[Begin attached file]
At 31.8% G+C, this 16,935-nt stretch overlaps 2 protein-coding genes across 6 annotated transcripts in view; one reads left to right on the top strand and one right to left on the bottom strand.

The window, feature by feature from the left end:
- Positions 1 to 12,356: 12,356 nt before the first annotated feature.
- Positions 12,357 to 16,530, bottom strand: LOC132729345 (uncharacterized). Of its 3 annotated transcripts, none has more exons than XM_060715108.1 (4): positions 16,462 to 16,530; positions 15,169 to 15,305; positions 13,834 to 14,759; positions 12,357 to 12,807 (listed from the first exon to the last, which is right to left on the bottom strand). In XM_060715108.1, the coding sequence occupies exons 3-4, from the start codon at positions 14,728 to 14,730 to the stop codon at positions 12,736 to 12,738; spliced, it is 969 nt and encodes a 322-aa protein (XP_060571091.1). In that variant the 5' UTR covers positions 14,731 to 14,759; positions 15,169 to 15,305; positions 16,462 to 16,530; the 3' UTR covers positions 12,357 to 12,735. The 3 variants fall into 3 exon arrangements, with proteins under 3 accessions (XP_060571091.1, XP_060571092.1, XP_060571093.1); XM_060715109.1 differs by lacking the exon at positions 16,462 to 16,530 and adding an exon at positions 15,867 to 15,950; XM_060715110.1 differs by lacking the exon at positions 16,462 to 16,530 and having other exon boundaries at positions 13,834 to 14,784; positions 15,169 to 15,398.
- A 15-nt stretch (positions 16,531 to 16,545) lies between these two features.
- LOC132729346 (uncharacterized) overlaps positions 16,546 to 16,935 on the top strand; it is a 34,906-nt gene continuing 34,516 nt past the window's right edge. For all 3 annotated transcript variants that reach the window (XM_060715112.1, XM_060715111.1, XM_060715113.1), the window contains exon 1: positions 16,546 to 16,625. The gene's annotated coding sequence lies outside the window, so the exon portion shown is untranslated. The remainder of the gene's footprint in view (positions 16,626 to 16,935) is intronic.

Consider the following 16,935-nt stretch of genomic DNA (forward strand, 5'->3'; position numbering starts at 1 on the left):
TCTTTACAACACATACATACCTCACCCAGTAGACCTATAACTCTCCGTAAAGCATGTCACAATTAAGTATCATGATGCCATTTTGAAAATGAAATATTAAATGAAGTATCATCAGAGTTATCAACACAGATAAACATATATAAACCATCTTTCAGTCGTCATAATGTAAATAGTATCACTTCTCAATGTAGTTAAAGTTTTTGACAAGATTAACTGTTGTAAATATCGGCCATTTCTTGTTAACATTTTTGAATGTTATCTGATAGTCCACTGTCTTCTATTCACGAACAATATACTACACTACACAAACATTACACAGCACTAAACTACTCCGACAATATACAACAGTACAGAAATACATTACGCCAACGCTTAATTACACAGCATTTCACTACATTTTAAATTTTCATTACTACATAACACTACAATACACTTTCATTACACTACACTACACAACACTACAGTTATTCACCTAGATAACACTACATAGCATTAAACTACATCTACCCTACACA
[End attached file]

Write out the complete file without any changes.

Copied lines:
At 31.8% G+C, this 16,935-nt stretch overlaps 2 protein-coding genes across 6 annotated transcripts in view; one reads left to right on the top strand and one right to left on the bottom strand.

The window, feature by feature from the left end:
- Positions 1 to 12,356: 12,356 nt before the first annotated feature.
- Positions 12,357 to 16,530, bottom strand: LOC132729345 (uncharacterized). Of its 3 annotated transcripts, none has more exons than XM_060715108.1 (4): positions 16,462 to 16,530; positions 15,169 to 15,305; positions 13,834 to 14,759; positions 12,357 to 12,807 (listed from the first exon to the last, which is right to left on the bottom strand). In XM_060715108.1, the coding sequence occupies exons 3-4, from the start codon at positions 14,728 to 14,730 to the stop codon at positions 12,736 to 12,738; spliced, it is 969 nt and encodes a 322-aa protein (XP_060571091.1). In that variant the 5' UTR covers positions 14,731 to 14,759; positions 15,169 to 15,305; positions 16,462 to 16,530; the 3' UTR covers positions 12,357 to 12,735. The 3 variants fall into 3 exon arrangements, with proteins under 3 accessions (XP_060571091.1, XP_060571092.1, XP_060571093.1); XM_060715109.1 differs by lacking the exon at positions 16,462 to 16,530 and adding an exon at positions 15,867 to 15,950; XM_060715110.1 differs by lacking the exon at positions 16,462 to 16,530 and having other exon boundaries at positions 13,834 to 14,784; positions 15,169 to 15,398.
- A 15-nt stretch (positions 16,531 to 16,545) lies between these two features.
- LOC132729346 (uncharacterized) overlaps positions 16,546 to 16,935 on the top strand; it is a 34,906-nt gene continuing 34,516 nt past the window's right edge. For all 3 annotated transcript variants that reach the window (XM_060715112.1, XM_060715111.1, XM_060715113.1), the window contains exon 1: positions 16,546 to 16,625. The gene's annotated coding sequence lies outside the window, so the exon portion shown is untranslated. The remainder of the gene's footprint in view (positions 16,626 to 16,935) is intronic.

Consider the following 16,935-nt stretch of genomic DNA (forward strand, 5'->3'; position numbering starts at 1 on the left):
TCTTTACAACACATACATACCTCACCCAGTAGACCTATAACTCTCCGTAAAGCATGTCACAATTAAGTATCATGATGCCATTTTGAAAATGAAATATTAAATGAAGTATCATCAGAGTTATCAACACAGATAAACATATATAAACCATCTTTCAGTCGTCATAATGTAAATAGTATCACTTCTCAATGTAGTTAAAGTTTTTGACAAGATTAACTGTTGTAAATATCGGCCATTTCTTGTTAACATTTTTGAATGTTATCTGATAGTCCACTGTCTTCTATTCACGAACAATATACTACACTACACAAACATTACACAGCACTAAACTACTCCGACAATATACAACAGTACAGAAATACATTACGCCAACGCTTAATTACACAGCATTTCACTACATTTTAAATTTTCATTACTACATAACACTACAATACACTTTCATTACACTACACTACACAACACTACAGTTATTCACCTAGATAACACTACATAGCATTAAACTACATCTACCCTACACA